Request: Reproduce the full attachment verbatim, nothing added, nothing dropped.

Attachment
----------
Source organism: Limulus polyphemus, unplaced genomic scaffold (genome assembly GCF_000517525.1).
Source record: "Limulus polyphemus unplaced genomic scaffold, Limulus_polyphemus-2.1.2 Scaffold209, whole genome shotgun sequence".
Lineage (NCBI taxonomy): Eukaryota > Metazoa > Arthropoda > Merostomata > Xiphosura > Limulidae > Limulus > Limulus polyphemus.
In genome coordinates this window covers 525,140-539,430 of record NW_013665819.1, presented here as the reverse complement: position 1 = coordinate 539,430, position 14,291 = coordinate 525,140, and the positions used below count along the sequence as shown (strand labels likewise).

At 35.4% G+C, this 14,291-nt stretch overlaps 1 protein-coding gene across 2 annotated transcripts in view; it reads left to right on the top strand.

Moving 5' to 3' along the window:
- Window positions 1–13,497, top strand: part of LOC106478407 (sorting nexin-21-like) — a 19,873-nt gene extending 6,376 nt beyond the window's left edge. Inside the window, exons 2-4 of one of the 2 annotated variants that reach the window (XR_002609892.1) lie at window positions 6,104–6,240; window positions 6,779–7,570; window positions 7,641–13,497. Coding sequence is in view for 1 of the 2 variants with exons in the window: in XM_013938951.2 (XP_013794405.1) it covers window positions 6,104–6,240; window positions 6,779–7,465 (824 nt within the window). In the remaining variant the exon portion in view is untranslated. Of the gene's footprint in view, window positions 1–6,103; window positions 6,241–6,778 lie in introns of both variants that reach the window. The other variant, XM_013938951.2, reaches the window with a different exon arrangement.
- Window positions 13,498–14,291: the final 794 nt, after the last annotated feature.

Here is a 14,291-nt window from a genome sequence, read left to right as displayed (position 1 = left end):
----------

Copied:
Source organism: Limulus polyphemus, unplaced genomic scaffold (genome assembly GCF_000517525.1).
Source record: "Limulus polyphemus unplaced genomic scaffold, Limulus_polyphemus-2.1.2 Scaffold209, whole genome shotgun sequence".
Lineage (NCBI taxonomy): Eukaryota > Metazoa > Arthropoda > Merostomata > Xiphosura > Limulidae > Limulus > Limulus polyphemus.
In genome coordinates this window covers 525,140-539,430 of record NW_013665819.1, presented here as the reverse complement: position 1 = coordinate 539,430, position 14,291 = coordinate 525,140, and the positions used below count along the sequence as shown (strand labels likewise).

At 35.4% G+C, this 14,291-nt stretch overlaps 1 protein-coding gene across 2 annotated transcripts in view; it reads left to right on the top strand.

Moving 5' to 3' along the window:
- Window positions 1–13,497, top strand: part of LOC106478407 (sorting nexin-21-like) — a 19,873-nt gene extending 6,376 nt beyond the window's left edge. Inside the window, exons 2-4 of one of the 2 annotated variants that reach the window (XR_002609892.1) lie at window positions 6,104–6,240; window positions 6,779–7,570; window positions 7,641–13,497. Coding sequence is in view for 1 of the 2 variants with exons in the window: in XM_013938951.2 (XP_013794405.1) it covers window positions 6,104–6,240; window positions 6,779–7,465 (824 nt within the window). In the remaining variant the exon portion in view is untranslated. Of the gene's footprint in view, window positions 1–6,103; window positions 6,241–6,778 lie in introns of both variants that reach the window. The other variant, XM_013938951.2, reaches the window with a different exon arrangement.
- Window positions 13,498–14,291: the final 794 nt, after the last annotated feature.

Here is a 14,291-nt window from a genome sequence, read left to right as displayed (position 1 = left end):